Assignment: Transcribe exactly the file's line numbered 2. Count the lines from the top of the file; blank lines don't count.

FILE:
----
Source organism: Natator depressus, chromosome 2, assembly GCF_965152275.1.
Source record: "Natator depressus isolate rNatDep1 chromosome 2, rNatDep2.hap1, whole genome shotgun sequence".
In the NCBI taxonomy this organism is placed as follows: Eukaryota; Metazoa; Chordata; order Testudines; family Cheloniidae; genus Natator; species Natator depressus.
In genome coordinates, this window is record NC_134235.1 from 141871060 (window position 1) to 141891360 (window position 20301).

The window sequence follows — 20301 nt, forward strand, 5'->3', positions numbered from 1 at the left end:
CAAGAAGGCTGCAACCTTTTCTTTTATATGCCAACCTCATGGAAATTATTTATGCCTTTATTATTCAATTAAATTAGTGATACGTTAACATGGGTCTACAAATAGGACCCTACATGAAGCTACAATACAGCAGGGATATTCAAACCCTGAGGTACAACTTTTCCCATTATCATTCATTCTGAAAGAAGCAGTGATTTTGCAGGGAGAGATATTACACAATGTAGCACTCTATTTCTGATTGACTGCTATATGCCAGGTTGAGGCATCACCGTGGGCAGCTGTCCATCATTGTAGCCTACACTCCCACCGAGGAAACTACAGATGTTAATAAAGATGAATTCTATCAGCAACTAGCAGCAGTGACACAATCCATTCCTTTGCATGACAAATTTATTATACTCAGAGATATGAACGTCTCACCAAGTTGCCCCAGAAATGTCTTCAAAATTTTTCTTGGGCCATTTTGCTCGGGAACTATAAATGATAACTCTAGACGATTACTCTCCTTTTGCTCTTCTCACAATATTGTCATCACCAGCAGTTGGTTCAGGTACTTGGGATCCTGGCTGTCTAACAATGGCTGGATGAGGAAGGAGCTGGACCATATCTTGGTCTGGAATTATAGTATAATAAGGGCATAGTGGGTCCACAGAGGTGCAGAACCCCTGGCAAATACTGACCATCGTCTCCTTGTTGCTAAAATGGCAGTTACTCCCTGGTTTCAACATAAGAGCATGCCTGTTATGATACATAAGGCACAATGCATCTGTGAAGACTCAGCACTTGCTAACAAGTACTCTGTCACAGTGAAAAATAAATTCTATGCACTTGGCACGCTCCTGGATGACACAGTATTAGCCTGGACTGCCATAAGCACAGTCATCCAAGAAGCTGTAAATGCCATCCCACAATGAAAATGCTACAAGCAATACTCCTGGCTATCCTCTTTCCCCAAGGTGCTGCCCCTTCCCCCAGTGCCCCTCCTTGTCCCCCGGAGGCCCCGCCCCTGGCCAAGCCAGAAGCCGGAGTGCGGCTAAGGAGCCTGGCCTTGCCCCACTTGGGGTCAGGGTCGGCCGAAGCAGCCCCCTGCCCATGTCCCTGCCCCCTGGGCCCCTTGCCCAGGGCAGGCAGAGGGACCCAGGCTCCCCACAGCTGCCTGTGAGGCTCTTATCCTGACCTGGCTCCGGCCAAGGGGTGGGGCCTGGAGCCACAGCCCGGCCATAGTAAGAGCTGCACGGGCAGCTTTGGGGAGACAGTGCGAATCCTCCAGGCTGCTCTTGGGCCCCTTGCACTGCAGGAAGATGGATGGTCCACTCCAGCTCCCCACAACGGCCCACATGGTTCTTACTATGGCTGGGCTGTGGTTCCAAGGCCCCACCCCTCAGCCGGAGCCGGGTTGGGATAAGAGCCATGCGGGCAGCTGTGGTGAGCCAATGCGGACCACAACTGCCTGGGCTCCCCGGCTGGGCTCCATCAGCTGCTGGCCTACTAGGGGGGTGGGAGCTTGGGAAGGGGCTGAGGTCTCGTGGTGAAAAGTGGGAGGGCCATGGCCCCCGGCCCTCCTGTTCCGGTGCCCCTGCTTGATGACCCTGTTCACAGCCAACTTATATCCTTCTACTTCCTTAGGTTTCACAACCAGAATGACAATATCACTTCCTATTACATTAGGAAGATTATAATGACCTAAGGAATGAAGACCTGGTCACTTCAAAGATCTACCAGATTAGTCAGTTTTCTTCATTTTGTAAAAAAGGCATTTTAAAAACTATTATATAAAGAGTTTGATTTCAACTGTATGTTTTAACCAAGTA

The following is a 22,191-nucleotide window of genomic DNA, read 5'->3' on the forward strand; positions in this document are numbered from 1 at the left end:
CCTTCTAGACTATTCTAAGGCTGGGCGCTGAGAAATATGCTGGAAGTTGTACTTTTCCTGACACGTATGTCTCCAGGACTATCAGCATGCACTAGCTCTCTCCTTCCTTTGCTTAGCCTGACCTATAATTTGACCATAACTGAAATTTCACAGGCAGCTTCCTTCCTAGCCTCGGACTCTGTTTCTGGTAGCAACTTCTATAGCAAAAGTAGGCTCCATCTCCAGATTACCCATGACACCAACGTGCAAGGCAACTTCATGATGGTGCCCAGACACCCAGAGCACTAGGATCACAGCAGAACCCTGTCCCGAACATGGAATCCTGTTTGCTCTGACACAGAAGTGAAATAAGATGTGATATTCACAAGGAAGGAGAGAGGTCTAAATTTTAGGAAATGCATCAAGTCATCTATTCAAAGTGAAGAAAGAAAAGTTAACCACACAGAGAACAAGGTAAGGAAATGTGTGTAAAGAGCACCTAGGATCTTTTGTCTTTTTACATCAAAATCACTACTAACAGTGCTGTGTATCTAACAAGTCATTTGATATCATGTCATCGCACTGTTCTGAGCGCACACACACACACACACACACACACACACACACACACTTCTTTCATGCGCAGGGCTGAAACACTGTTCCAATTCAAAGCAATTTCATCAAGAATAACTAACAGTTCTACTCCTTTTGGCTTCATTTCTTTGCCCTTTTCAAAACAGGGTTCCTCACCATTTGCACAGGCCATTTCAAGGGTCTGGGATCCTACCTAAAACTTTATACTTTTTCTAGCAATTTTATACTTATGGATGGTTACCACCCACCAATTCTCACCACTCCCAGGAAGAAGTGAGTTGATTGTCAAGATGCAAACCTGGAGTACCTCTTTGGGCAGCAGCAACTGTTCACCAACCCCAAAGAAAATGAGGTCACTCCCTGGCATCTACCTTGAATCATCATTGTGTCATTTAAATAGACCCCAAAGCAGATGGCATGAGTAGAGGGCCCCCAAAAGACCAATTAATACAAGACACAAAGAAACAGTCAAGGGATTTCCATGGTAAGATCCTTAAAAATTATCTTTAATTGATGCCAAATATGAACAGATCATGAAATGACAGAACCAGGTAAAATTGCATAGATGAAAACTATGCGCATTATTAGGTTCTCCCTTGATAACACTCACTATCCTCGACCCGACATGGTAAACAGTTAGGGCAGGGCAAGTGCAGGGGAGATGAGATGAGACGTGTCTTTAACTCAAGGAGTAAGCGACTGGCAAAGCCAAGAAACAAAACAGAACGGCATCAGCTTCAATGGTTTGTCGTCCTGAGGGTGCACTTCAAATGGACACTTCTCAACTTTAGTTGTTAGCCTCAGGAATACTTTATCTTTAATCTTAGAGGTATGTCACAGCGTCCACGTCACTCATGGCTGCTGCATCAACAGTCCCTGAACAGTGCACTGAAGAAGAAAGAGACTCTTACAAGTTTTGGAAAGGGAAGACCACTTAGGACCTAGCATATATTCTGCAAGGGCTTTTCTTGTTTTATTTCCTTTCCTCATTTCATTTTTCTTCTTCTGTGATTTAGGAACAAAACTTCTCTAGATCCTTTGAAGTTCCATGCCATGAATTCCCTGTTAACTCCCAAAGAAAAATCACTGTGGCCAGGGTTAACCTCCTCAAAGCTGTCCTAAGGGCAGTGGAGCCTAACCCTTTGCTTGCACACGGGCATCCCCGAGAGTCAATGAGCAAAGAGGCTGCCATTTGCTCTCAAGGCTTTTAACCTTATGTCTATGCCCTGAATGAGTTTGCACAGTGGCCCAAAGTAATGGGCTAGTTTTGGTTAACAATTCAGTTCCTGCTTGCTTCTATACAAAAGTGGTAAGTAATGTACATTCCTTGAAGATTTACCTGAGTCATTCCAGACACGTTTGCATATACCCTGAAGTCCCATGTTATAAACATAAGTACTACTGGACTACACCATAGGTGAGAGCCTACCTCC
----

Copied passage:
Source record: "Natator depressus isolate rNatDep1 chromosome 2, rNatDep2.hap1, whole genome shotgun sequence".